Quantcast
Environmental News for a Healthier Planet and Life

Help Support EcoWatch

2016 on Track to be World's Hottest Year on Record

Popular

The Earth is warming at a faster rate than expected and this year is on track to be the hottest year on record, according to a report by the World Meteorological Organization (WMO).

NOAA

Arctic sea ice has also melted earlier and faster than usual, another indicator of climate change, says the organization. "Another month, another record. And another. And another. Decades-long trends of climate change are reaching new climaxes, fueled by the strong … El Niño," WMO Secretary-General Petteri Taalas said.

On Tuesday, the National Oceanic and Atmospheric Administration (NOAA) also confirmed that June was the 14th consecutive month to break temperature records.

The report details these four areas of concern:

Temperatures

The average temperature in the first six months of 2016 was 1.3°C (2.4°F) warmer than the pre-industrial era in the late 19th century, according to NASA.

NOAA said the global land and ocean average temperature for January–June was 1.05°C (1.89°F) above the 20th century average, beating the previous record set in 2015 by 0.20°C (0.36°F).

Each month was record warm. Most of the world's land and ocean surfaces had warmer to much-warmer-than-average conditions.

The El Niño event which developed in 2015 and was one of the most powerful on record contributed to the record temperatures in the first half of 2016. It dissipated in May.

WMO uses datasets from NOAA, NASA GISS, the UK's Met Office and reanalysis data from the European Centre for Medium Range Weather Forecasting (ECMWF) to calculate global temperature statistics for its annual state of the climate report.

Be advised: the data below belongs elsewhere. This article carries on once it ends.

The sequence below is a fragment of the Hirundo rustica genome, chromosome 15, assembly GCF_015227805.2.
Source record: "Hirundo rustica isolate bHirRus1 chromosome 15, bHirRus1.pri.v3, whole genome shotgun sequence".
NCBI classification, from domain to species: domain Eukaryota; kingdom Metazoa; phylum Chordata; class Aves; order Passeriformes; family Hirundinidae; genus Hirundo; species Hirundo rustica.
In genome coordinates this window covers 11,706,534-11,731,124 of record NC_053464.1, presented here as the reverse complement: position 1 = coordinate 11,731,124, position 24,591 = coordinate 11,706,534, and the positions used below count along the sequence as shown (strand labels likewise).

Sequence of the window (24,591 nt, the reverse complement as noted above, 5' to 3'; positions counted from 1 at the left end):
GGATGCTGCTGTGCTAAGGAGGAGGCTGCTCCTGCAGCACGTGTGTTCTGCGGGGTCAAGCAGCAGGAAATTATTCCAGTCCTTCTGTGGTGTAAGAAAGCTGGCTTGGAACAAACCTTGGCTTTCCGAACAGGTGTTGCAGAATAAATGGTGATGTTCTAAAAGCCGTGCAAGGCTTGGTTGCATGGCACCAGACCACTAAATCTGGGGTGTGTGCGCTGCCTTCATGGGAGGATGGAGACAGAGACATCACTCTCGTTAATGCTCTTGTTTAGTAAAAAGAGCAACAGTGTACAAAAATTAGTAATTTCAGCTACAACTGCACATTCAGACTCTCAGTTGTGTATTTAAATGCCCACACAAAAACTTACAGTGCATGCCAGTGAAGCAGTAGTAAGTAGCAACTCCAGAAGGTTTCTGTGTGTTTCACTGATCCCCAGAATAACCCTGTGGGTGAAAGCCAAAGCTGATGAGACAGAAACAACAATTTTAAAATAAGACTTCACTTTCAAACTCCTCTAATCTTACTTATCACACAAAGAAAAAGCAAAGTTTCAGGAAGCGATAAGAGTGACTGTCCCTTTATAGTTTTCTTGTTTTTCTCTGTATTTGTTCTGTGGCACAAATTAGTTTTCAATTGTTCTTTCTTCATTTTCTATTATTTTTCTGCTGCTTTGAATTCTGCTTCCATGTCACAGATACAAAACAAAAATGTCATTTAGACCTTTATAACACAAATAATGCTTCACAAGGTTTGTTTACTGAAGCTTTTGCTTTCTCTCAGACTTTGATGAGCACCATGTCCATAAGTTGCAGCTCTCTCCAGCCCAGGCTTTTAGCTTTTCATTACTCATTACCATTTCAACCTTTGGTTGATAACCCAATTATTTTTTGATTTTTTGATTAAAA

Arctic Sea Ice

The heat has been especially pronounced in the Arctic, resulting in a very early onset of the annual melting of the Greenland ice sheet and Arctic sea ice. Snow cover in the northern hemisphere was exceptionally low. The ice extent as of 20 July was very close to the lowest ever for this date.

The extent of Arctic sea ice at the peak of the summer melt season now typically covers 40 percent less area than it did in the late 1970s and early 1980s. Arctic sea ice extent in September, the seasonal low point in the annual cycle, has been declining at a rate of 13.4 percent per decade.

Precipitation

Rainfall in June 2016 varied significantly around the world. It was notably drier than normal across the western and central contiguous USA, Spain, northern Colombia, northeastern Brazil, Chile, southern Argentina, and across parts of central Russia.

Wetter-than-normal precipitation was observed across northern Argentina, northern and central Europe, much of Australia, and across central and southern Asia.

From January to 4 July, China saw 21.2% above average precipitation. South China entered the flood season on 21 March, 16 days earlier than normal and more than 150 counties were record wet, according to the China Meteorological Administration. More than 300 rivers crossed the water level warning mark.

Coral Bleaching

Temperatures in the Coral Sea (including the Great Barrier Reef), and the Tasman Sea were highest on record for extended periods since late summer 2016, according to Australia's Bureau of Meteorology.